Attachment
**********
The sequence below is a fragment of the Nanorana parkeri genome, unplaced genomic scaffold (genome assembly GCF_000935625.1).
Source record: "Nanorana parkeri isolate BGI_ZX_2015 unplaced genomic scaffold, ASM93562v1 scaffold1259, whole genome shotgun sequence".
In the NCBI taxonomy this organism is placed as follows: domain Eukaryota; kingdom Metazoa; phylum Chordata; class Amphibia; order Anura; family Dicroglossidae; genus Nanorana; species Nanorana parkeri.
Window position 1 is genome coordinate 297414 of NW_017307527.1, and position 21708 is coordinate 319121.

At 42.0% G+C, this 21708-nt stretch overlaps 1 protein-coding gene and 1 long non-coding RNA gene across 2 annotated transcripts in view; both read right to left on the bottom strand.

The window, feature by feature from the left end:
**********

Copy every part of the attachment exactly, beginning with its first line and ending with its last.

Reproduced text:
The sequence below is a fragment of the Nanorana parkeri genome, unplaced genomic scaffold (genome assembly GCF_000935625.1).
Source record: "Nanorana parkeri isolate BGI_ZX_2015 unplaced genomic scaffold, ASM93562v1 scaffold1259, whole genome shotgun sequence".
In the NCBI taxonomy this organism is placed as follows: domain Eukaryota; kingdom Metazoa; phylum Chordata; class Amphibia; order Anura; family Dicroglossidae; genus Nanorana; species Nanorana parkeri.
Window position 1 is genome coordinate 297414 of NW_017307527.1, and position 21708 is coordinate 319121.

At 42.0% G+C, this 21708-nt stretch overlaps 1 protein-coding gene and 1 long non-coding RNA gene across 2 annotated transcripts in view; both read right to left on the bottom strand.

The window, feature by feature from the left end: